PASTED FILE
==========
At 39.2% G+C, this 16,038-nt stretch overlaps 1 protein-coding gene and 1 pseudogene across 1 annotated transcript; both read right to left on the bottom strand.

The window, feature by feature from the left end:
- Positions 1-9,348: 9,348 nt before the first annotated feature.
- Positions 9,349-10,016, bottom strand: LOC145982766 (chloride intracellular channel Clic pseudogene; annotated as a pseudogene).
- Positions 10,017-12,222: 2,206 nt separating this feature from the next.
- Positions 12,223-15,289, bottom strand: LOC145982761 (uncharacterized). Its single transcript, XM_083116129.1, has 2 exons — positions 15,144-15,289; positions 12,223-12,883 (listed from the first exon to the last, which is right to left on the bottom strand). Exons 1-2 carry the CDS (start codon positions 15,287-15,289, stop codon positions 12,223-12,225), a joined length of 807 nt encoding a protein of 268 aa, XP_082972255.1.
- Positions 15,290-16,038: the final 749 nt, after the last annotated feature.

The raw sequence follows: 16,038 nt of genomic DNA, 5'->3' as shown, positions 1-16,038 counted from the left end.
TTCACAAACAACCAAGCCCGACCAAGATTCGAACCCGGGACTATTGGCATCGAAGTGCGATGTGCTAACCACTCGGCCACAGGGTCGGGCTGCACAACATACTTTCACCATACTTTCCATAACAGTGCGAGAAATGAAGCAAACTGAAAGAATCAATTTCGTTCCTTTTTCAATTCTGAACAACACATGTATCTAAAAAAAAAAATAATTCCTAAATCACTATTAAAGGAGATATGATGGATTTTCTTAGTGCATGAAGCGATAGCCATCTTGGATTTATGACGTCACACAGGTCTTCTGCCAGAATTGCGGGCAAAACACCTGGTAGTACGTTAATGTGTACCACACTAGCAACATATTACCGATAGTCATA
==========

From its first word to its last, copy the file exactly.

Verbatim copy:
At 39.2% G+C, this 16,038-nt stretch overlaps 1 protein-coding gene and 1 pseudogene across 1 annotated transcript; both read right to left on the bottom strand.

The window, feature by feature from the left end:
- Positions 1-9,348: 9,348 nt before the first annotated feature.
- Positions 9,349-10,016, bottom strand: LOC145982766 (chloride intracellular channel Clic pseudogene; annotated as a pseudogene).
- Positions 10,017-12,222: 2,206 nt separating this feature from the next.
- Positions 12,223-15,289, bottom strand: LOC145982761 (uncharacterized). Its single transcript, XM_083116129.1, has 2 exons — positions 15,144-15,289; positions 12,223-12,883 (listed from the first exon to the last, which is right to left on the bottom strand). Exons 1-2 carry the CDS (start codon positions 15,287-15,289, stop codon positions 12,223-12,225), a joined length of 807 nt encoding a protein of 268 aa, XP_082972255.1.
- Positions 15,290-16,038: the final 749 nt, after the last annotated feature.

The raw sequence follows: 16,038 nt of genomic DNA, 5'->3' as shown, positions 1-16,038 counted from the left end.
TTCACAAACAACCAAGCCCGACCAAGATTCGAACCCGGGACTATTGGCATCGAAGTGCGATGTGCTAACCACTCGGCCACAGGGTCGGGCTGCACAACATACTTTCACCATACTTTCCATAACAGTGCGAGAAATGAAGCAAACTGAAAGAATCAATTTCGTTCCTTTTTCAATTCTGAACAACACATGTATCTAAAAAAAAAAATAATTCCTAAATCACTATTAAAGGAGATATGATGGATTTTCTTAGTGCATGAAGCGATAGCCATCTTGGATTTATGACGTCACACAGGTCTTCTGCCAGAATTGCGGGCAAAACACCTGGTAGTACGTTAATGTGTACCACACTAGCAACATATTACCGATAGTCATA